With Sept. 28 being World Rabies Day, we wanted to give you some facts why all dogs should still be vaccinated against rabies.
Rabies is a viral disease that is transmitted from saliva from one
infected mammal to another. The symptoms may appear a few days after the bite
or take as long as 12 weeks.
The symptoms appear flu-like and may include the following:
- Partial paralysis
Here are some other pertinent facts about the disease itself:
- Rabies laws vary by state. Some states allow only licensed veterinarians to administer the vaccine, while others allow veterinary technicians and specifically trained individuals to inoculate these animals.
- Unvaccinated animals may be denied service by any business or vet who may want to protect the health of other pets and patients.
- Many diseases in humans and pets are on the rise again due to parents and pet owners opting out of vaccinations against these diseases.
- Rabies vaccines are not given to pets to protect the animal, they are given to protect humans.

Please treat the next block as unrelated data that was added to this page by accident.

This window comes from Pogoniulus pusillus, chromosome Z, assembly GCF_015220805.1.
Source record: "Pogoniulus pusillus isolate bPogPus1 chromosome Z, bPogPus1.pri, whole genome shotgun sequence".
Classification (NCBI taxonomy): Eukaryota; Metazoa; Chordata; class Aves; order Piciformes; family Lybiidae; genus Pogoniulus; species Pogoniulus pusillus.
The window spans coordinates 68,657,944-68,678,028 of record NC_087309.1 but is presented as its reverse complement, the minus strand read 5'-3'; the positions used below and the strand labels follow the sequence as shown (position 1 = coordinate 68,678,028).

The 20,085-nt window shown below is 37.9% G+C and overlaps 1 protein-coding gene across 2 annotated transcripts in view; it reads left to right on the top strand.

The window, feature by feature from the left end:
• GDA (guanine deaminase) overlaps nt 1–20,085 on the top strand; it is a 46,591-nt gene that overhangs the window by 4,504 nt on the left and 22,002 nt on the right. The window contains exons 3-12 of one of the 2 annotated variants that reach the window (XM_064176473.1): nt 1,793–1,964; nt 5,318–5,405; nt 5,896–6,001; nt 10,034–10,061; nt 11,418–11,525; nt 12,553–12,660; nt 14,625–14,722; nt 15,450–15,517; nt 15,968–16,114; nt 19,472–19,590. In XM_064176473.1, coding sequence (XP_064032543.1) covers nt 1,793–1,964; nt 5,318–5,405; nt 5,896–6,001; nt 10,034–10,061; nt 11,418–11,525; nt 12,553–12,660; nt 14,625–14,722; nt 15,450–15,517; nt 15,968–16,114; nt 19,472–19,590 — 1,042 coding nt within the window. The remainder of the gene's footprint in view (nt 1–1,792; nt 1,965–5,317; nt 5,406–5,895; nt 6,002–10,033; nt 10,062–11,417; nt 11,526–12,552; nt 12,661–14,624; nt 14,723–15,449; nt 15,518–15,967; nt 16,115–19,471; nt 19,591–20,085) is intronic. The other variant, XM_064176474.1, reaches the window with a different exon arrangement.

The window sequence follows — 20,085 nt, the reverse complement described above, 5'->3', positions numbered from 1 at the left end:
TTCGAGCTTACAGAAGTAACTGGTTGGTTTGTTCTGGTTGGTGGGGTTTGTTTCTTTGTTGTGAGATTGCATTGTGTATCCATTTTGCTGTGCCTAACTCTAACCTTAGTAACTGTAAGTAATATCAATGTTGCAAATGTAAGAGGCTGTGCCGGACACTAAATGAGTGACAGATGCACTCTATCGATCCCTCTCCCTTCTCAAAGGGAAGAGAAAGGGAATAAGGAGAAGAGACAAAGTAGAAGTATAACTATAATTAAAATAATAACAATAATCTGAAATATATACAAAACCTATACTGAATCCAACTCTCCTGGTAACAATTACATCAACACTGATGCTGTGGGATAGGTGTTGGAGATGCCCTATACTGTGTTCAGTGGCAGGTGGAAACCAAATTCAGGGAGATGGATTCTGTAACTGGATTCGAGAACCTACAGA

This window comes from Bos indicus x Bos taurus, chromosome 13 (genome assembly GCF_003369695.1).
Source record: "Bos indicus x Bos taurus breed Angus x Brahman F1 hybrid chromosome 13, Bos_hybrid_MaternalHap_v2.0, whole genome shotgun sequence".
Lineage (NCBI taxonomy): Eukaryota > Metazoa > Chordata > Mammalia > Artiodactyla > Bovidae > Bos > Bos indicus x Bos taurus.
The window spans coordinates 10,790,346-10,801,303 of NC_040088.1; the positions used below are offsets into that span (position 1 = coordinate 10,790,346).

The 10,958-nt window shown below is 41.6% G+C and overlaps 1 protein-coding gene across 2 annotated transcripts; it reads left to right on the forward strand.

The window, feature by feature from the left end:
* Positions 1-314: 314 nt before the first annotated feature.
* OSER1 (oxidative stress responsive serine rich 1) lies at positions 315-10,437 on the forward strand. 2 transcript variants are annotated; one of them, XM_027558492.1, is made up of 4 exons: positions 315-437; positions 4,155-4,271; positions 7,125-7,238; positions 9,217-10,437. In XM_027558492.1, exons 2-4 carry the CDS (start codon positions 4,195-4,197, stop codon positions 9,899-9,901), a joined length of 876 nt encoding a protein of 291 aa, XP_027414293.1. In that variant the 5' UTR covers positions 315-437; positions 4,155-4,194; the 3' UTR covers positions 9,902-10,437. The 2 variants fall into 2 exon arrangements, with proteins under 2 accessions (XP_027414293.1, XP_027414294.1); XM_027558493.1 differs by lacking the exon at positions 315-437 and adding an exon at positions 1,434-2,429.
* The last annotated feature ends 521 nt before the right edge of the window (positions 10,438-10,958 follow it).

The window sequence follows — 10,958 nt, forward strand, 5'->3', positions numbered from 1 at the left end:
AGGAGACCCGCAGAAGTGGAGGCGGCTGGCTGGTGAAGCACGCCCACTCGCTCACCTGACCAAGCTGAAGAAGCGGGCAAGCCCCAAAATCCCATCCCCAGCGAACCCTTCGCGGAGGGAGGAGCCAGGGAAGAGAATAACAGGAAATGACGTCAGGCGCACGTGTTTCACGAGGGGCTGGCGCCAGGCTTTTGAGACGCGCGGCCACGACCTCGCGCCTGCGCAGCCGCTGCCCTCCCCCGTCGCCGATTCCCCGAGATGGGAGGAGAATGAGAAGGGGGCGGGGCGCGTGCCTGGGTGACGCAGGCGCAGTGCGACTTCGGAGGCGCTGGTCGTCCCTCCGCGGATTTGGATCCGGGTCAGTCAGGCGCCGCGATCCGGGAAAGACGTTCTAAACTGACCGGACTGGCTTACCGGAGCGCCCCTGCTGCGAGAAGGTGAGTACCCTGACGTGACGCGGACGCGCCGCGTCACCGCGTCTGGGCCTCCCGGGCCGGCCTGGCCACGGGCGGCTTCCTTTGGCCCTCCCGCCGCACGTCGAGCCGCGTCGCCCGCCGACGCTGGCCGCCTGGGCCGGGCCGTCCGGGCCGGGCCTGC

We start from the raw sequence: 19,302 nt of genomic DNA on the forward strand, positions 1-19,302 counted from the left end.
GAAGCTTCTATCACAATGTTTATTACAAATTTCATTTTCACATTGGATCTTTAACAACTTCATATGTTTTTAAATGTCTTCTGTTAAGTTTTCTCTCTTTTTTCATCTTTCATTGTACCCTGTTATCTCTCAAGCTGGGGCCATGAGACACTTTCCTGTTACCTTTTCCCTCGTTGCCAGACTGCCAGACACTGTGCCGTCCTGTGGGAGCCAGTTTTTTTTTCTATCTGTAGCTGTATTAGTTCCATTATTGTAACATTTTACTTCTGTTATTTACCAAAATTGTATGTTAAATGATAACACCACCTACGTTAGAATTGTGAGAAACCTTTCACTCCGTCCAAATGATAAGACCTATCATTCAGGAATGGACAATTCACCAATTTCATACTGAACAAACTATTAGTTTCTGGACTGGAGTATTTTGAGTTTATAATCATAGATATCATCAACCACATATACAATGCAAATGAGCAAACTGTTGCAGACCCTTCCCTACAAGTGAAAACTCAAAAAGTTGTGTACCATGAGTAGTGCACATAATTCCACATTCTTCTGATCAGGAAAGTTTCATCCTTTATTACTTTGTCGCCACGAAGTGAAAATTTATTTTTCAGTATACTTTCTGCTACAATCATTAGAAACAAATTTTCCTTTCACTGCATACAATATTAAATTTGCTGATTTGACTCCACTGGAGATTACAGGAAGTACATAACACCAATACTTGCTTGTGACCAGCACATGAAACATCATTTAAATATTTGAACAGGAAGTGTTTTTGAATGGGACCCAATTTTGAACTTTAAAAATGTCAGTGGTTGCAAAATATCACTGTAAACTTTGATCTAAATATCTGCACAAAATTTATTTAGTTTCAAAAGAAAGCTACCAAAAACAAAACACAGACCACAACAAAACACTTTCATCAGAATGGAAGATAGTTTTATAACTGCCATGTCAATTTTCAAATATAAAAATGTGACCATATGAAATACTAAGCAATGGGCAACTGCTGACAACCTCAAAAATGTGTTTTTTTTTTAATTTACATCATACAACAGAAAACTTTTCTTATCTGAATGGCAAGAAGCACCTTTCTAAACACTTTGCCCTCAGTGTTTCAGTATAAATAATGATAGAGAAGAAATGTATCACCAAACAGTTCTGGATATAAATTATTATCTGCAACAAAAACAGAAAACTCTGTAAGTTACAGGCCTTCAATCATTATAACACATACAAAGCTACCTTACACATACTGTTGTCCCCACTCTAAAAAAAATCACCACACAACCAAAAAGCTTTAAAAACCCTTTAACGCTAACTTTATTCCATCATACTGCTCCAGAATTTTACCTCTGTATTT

- If left untreated, rabies in humans is almost always fatal and 100% fatal in dogs. The American Veterinary Medical Association reports 55,000 annual deaths worldwide due to rabies and 1-2 deaths annually in the U.S. many due to skunks, bats, foxes and coyotes.
- The side effect of the rabies vaccine may be slight swelling at the injection site and some facial swelling, itchiness and redness. That is usually easily resolved with a cortisone injection and an antihistamine injection.
- Some states have exemptions for animals that are medically compromised (cancer,
In many cases, testing an animal for rabies may not be possible. If you have been bitten by a wild animal, seek medical treatment immediately. A fast acting shot of rabies immune globulin will immediately be given in addition to a series of rabies vaccines to train your body to fight the virus whenever it finds it.
For a list of rabies laws is your state, click here